Population in Chinatown Shrinks

The Los Angeles metropolitan area is home to the nation's largest Asian-American population, but now more and more Asian-Americans are leaving the traditional Chinatown area to move to the suburbs.

View Comments ()
|
Email
|
Print

    NEWSLETTERS

    "Chinatown is the historic center of the Chinese-American community. This is where it all started," according to David Wayne Louie, El Pueblo Commissioner.

    More than a century after the first Chinese Americans established a community where Union Station now stands, time and economic conditions are whittling away Chinatown.

    "I was born and raised here in Chinatown," says Al Soo-Hoo, Chinese-American Museum of LA President.

    But over the last 30 to 40 years, those born and raised there have opted to leave.

    Of LA County's 400,000-plus Chinese Americans, only 15,000 live in Chinatown.

    Multiple factors such as the economy and upward mobility are sighted as reasons for this local and national trend..

    "Some of the businesses are moving out because the economy is not really good," according to Chinatown merchant, Angie Tieu.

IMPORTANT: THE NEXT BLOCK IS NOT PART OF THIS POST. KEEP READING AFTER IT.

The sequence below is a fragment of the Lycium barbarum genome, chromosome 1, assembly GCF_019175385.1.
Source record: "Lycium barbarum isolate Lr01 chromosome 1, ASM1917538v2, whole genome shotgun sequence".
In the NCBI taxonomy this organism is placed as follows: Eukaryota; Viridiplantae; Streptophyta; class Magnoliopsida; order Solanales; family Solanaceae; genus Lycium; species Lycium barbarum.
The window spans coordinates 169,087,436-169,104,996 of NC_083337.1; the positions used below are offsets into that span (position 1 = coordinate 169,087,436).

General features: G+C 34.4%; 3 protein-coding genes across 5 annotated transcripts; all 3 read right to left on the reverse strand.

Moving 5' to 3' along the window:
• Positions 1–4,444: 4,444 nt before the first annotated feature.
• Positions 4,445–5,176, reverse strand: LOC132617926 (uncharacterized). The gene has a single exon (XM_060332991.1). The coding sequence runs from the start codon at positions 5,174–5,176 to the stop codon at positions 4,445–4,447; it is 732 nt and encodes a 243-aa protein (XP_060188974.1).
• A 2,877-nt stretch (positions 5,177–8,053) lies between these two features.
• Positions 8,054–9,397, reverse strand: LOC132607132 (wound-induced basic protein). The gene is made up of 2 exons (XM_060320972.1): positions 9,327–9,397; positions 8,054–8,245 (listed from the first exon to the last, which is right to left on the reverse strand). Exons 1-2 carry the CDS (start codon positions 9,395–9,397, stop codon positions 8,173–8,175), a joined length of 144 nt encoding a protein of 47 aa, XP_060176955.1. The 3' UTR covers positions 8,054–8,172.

"We ended up with two kids which we're happy to have, and we just really outgrew our space," says Museum Curator, Steven Wong.

    The suburbs, especially the San Gabriel Valley, have become the new Chinatowns.

    Census data shows Chinese-American growth is up nine-percent the past decade.

    Part of the lure is the opportunities.

    "Because lots of stuff is growing up there. Restaurants, markets. It's more busier up there than here," says Chinatown merchant, Angie Tieu.

    Despite the drain, the Chinatown business improvement district is trying to give people reasons to come and stay.

    An exhibit opened Thursday night which celebrated Chinese architects who've shaped LA.

    And some of those who've moved out and on say they plan to return, once their children are grown.

    "We're just counting the years," says Wong, "until we're back in Chinatown."